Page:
10. I fear I may have exposed myself poorly. My concern is less with a ceiling (which implies that I am opposed to escalating levels of care) as opposed to walls or boundaries. By this I mean, my concern is that we sometimes offer families options which have no realistic hope of helping the family achieve their goals of care all because we do not wish to be paternalistic.
  11. This is an important topic, but also one where national/cultural norms will have a large influence on practice. Coming from the United States, where a stated standard of shared decision making often is felt to devolve into 'the customer is always right', I have found that the single most important thing I can communicate with the team (either the ICU team I am leading, or the one I am consulted on as a member of my hospital ethics committee) is to remind everyone that not only do we have no ethical obligation to offer/perform non-helpful interventions, to do so is often unethical, especially when those interventions are invasive and/or traumatic. In the US, we often have the problem of feeling like we must ask the parents about every decision we make when, in reality, if there is no actual choice to be made we ought not to offer a false choice (and then get mad at the family for choosing incorrectly).
  12. Given that ELBWs get comprehensive follow-up (at least in most settings I know where you could even contemplate routine MRI at discharge), what possible value could MRI provide which would change care or outcomes? Would you stop following up ELBWs who you 'knew' by imagining criteria were not going to have CP? I doubt it, because you'd want to see them anyway for other developmental reasons. Do you have an intervention which can prevent CP after NICU discharge? I don't. The best you can say about a routine MRI protocol is that you could tell the parents on graduation the probability of their child developing CP. That prediction is only reasonably reliable for a 'normal' study and in either case isn't really much better with MRI than with US. Maybe this will change with research, but I'm pessimistic. Research will probably make imaging a better research tool and inform our understanding of brain development and injury, but the clinical utility of making predictions at NICU graduation, in the absence of some sort of specific post-discharge intervention, seems dubious at best.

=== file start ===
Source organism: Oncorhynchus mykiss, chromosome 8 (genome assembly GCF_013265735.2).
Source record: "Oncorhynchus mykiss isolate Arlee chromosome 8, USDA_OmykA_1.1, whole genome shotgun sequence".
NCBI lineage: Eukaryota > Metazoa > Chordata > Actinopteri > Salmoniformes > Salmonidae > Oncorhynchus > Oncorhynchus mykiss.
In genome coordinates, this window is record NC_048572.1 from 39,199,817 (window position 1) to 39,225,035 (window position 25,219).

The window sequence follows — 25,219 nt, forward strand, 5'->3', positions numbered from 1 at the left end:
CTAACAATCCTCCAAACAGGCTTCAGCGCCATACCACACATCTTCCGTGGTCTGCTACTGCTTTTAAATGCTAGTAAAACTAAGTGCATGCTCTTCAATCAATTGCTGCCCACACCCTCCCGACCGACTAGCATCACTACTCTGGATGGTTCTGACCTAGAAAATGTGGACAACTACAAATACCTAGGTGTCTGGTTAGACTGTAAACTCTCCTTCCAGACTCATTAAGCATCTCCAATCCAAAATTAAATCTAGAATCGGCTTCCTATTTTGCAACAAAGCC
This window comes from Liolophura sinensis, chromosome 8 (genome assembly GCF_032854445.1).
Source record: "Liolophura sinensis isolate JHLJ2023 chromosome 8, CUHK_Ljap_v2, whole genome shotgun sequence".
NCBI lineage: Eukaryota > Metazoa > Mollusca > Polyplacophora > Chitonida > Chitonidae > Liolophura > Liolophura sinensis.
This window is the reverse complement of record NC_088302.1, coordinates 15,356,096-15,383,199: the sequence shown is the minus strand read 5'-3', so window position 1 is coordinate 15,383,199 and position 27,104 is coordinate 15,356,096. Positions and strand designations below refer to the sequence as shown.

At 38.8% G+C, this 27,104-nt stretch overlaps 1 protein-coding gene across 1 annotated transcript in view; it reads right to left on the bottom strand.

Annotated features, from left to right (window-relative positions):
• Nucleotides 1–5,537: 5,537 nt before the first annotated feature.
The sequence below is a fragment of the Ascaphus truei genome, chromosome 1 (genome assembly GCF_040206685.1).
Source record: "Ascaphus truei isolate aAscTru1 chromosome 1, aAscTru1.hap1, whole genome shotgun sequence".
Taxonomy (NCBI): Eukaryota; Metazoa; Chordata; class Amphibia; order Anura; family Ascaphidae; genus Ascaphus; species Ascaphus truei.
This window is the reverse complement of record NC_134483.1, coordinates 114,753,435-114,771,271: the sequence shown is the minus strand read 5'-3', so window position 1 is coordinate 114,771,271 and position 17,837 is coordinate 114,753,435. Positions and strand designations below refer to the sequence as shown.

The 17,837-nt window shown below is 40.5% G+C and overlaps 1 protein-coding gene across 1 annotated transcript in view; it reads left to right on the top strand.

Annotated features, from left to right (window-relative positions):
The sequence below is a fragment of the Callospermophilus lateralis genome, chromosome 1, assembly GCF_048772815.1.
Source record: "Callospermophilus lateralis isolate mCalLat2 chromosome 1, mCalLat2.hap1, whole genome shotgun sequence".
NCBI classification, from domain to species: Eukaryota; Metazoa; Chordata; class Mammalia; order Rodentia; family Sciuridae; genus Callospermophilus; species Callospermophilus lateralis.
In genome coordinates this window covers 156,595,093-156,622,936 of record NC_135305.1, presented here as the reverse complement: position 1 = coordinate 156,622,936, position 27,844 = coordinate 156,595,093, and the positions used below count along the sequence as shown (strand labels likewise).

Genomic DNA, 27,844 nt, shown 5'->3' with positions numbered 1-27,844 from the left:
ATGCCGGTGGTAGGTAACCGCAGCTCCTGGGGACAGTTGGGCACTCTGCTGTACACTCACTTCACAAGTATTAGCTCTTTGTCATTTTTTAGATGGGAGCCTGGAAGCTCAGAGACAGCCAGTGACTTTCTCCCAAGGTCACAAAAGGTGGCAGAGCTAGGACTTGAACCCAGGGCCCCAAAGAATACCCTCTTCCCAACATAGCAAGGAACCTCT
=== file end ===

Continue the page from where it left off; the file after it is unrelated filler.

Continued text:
13. I was unaware anyone was arguing that 0.5mcg/kg/dose reliably provided any clinically meaningful effect in the context of direct laryngoscopy. There are, however, doses of fentanyl between 0.5mcg/kg and 5mcg/kg which almost certainly offer some analgesic relief and (at least as importantly) provide a side effect of sedation which improve intubating conditions while not so suppressing respiratory drive that extubation becomes impossible.
  14. The practical problem with this claim (which I think we all believe in in principle) is that, at the time the initial plan for the day is made, TPN must be ordered and a fluid goal set. In the setting of MEF, you have no sense of how much will be tolerated and absorbed, whose belly will blow up, etc. As a practical matter, one has to simply assume that volume does or does not 'count' and accept that you will be 'off' in one direction or another. It actually does not matter, as long as one is consistent within the unit and if there is ambiguity when sharing with other units, that you are clear on what your practice is. As long as all sides of a discussion understand the chosen convention, you can have an informed discussion about the specific needs of the patient and any needed changes in the plan over time. My experience in 5 NICUs over the years is that none has counted MEF towards calories or volume and instead relied upon TPN to meet all nutritional needs during this period. Again, for ease of computation (and thus safety) the practice in ICUs I've worked in (and a practice I subscribe to) is that once you are past MEF you are implying a belief in physiologic tolerance of the feeding volume (otherwise you would not be ordering feeds) and so you should count all the volume/calories.
  15. I have no idea what the cost is, but intranasal fentanyl could be an option. I've only ever used it in a palliative setting, but all out babies who would be insure candidates are getting IV placed for fluids. Even with aggressive enteral nutrition we used a few days of fluid.